Maybe this doesn’t apply to you. But speaking personally, I find the feeling of panic sometimes to be quite exhilarating and worth running with for a while before letting logic back in, calming down, and turning back to see it was just the cat after me and not the black leopard apparently roaming our countryside.
In the financial markets and amongst people buying and selling assets such as shares, panic can sometimes arise quite quickly and lead to big price changes before the sane voices start to be heard over the roars of anguish. We have perhaps just seen an example of this in the wholesale interest rate markets where banks raise money at fixed rates to lend to you and I when we want a fixed rate mortgage.
In early June the average cost to a bank of borrowing money at a fixed rate for one year was 3.6%. Three months later it was 4.2% mainly in response to rapid tightening of monetary policies offshore (notably the United States). Come two weeks ago the rate was 5.25% following the higher than expected inflation outcome for New Zealand of 7.2%.
Discussions swirled regarding the need for much tighter monetary policy, the need for recession and a big jump in the unemployment rate and coming woe for mortgage holders as house prices fell a lot further.
But things have calmed down a bit now
The borrowing cost has retreated to about 5.05%. Banks will be happy about the initial surge because it allowed them to push through 0.5% or so increases in fixed lending rates as it became obvious to all that lending rates in place then were completely unsustainable.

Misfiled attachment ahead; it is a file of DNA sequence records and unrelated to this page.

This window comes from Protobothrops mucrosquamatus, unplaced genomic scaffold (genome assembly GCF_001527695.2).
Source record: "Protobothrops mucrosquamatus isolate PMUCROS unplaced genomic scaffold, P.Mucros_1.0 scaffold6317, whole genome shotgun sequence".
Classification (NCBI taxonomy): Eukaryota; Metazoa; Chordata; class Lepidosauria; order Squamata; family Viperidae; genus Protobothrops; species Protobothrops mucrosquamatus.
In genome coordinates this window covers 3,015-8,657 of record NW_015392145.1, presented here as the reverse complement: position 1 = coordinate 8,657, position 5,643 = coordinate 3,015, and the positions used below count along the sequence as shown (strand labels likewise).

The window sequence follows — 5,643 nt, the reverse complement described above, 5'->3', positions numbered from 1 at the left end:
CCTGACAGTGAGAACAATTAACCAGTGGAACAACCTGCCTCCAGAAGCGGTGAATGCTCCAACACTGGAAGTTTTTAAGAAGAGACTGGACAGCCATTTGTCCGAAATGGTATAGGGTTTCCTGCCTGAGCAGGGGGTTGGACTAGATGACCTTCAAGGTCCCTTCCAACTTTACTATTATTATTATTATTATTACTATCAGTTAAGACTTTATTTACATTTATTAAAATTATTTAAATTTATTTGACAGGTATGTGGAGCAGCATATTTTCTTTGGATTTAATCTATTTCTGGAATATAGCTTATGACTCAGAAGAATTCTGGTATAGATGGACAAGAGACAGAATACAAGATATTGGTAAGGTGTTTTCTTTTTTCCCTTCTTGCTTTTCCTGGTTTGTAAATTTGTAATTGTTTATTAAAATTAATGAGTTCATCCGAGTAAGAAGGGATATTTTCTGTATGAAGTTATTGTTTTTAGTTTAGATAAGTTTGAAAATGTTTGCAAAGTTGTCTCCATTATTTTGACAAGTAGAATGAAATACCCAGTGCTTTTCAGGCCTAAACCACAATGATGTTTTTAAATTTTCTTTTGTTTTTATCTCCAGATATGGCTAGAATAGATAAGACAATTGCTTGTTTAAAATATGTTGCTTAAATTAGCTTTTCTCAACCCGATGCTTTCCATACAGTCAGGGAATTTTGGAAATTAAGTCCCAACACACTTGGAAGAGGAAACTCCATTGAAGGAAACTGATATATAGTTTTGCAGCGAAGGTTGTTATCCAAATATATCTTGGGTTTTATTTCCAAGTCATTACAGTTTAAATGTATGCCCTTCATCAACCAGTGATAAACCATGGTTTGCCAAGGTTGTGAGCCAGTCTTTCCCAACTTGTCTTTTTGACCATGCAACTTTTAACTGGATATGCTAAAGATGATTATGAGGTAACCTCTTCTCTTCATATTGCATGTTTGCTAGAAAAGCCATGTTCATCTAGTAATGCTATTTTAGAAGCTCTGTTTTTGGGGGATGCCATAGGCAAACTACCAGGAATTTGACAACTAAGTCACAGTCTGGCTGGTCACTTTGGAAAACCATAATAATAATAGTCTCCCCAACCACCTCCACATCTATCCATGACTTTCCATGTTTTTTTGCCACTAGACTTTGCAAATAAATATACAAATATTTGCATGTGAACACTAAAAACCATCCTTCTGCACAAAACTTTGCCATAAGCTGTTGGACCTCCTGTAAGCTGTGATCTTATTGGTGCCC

They will also be happy about the subsequent pullback in wholesale borrowing costs because that has improved margins further – though they are still 0.6% or so below average levels of the past two years.
We should not rule out the possibility of some more small declines just because the labour market numbers released this week were slightly stronger than expected.
The 3.3% unemployment rate was close enough to forecasts of 3.2% to be ignored. But the 1.3% jump in job numbers during the September quarter was far stronger than expected.
The NZ labour market is tight. But it is also something which lags changes in the pace of economic growth.
That is, wages and jobs growth will be amongst the last things to change as tightening monetary policy gets its true grip on the economy and forces inflation lower.
We can see part of that grip emerging with anecdotal reports from recruitment agencies of a falling off in demand for new staff. Partly that is because corporates are catching up on restructuring delayed for two and a half years because of the pandemic.
But the main sign of higher interest rates comes in the results of my latest monthly Spending Plans Survey sent to the 29,000 people who receive my weekly Tony’s View publication. With about 1,000 having replied we can see that a substantial decline has just occurred in the net proportion of people who say they plan spending more on things generally over the coming 3-6 months.
I won’t reveal the exact number as not all results are in yet. But suffice to say the latest round of mortgage rate rises may have hit the (bad) sweet spot in the household sector with spending plans now at their lowest level for the two and a half years during which I have been running the survey.
For retailers this is bad news.
But it is exactly the bad news we need to see
That's because crunching household spend is the main path by which tightening monetary policy eventually throttles high inflation. My data and the employment anecdotes won’t dissuade the Reserve Bank from raising the official cash rate another 0.5% at least come November 23. But it is entirely possible that their comments do not express the same degree of panic about inflation as seen recently in the interest rate markets.
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